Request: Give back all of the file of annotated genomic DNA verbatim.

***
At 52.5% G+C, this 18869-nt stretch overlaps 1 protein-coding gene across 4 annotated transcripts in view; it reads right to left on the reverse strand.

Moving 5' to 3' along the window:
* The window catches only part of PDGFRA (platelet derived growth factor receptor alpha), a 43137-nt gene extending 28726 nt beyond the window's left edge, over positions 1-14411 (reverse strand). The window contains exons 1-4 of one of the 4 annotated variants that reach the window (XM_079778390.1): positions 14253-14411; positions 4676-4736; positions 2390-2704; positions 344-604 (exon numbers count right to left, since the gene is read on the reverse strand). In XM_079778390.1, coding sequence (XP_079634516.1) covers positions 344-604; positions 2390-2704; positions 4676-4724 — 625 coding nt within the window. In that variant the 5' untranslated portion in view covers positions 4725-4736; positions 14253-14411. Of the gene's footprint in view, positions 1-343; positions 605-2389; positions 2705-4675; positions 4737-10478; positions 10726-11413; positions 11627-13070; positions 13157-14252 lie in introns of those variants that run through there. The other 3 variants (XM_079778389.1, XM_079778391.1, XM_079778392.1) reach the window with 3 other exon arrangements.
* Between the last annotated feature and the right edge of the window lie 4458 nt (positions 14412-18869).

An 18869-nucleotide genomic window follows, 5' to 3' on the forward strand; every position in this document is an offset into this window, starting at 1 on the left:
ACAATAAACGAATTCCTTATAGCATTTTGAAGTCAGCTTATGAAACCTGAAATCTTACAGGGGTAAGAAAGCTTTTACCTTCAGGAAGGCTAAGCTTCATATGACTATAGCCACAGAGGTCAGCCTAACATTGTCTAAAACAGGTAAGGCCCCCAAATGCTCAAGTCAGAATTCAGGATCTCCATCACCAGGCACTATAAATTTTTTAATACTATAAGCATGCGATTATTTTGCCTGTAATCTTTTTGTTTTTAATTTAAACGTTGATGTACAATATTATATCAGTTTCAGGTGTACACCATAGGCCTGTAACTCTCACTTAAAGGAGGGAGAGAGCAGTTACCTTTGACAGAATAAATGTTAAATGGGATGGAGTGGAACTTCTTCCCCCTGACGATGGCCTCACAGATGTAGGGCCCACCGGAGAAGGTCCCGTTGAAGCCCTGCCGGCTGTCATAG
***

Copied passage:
At 52.5% G+C, this 18869-nt stretch overlaps 1 protein-coding gene across 4 annotated transcripts in view; it reads right to left on the reverse strand.

Moving 5' to 3' along the window:
* The window catches only part of PDGFRA (platelet derived growth factor receptor alpha), a 43137-nt gene extending 28726 nt beyond the window's left edge, over positions 1-14411 (reverse strand). The window contains exons 1-4 of one of the 4 annotated variants that reach the window (XM_079778390.1): positions 14253-14411; positions 4676-4736; positions 2390-2704; positions 344-604 (exon numbers count right to left, since the gene is read on the reverse strand). In XM_079778390.1, coding sequence (XP_079634516.1) covers positions 344-604; positions 2390-2704; positions 4676-4724 — 625 coding nt within the window. In that variant the 5' untranslated portion in view covers positions 4725-4736; positions 14253-14411. Of the gene's footprint in view, positions 1-343; positions 605-2389; positions 2705-4675; positions 4737-10478; positions 10726-11413; positions 11627-13070; positions 13157-14252 lie in introns of those variants that run through there. The other 3 variants (XM_079778389.1, XM_079778391.1, XM_079778392.1) reach the window with 3 other exon arrangements.
* Between the last annotated feature and the right edge of the window lie 4458 nt (positions 14412-18869).

An 18869-nucleotide genomic window follows, 5' to 3' on the forward strand; every position in this document is an offset into this window, starting at 1 on the left:
ACAATAAACGAATTCCTTATAGCATTTTGAAGTCAGCTTATGAAACCTGAAATCTTACAGGGGTAAGAAAGCTTTTACCTTCAGGAAGGCTAAGCTTCATATGACTATAGCCACAGAGGTCAGCCTAACATTGTCTAAAACAGGTAAGGCCCCCAAATGCTCAAGTCAGAATTCAGGATCTCCATCACCAGGCACTATAAATTTTTTAATACTATAAGCATGCGATTATTTTGCCTGTAATCTTTTTGTTTTTAATTTAAACGTTGATGTACAATATTATATCAGTTTCAGGTGTACACCATAGGCCTGTAACTCTCACTTAAAGGAGGGAGAGAGCAGTTACCTTTGACAGAATAAATGTTAAATGGGATGGAGTGGAACTTCTTCCCCCTGACGATGGCCTCACAGATGTAGGGCCCACCGGAGAAGGTCCCGTTGAAGCCCTGCCGGCTGTCATAG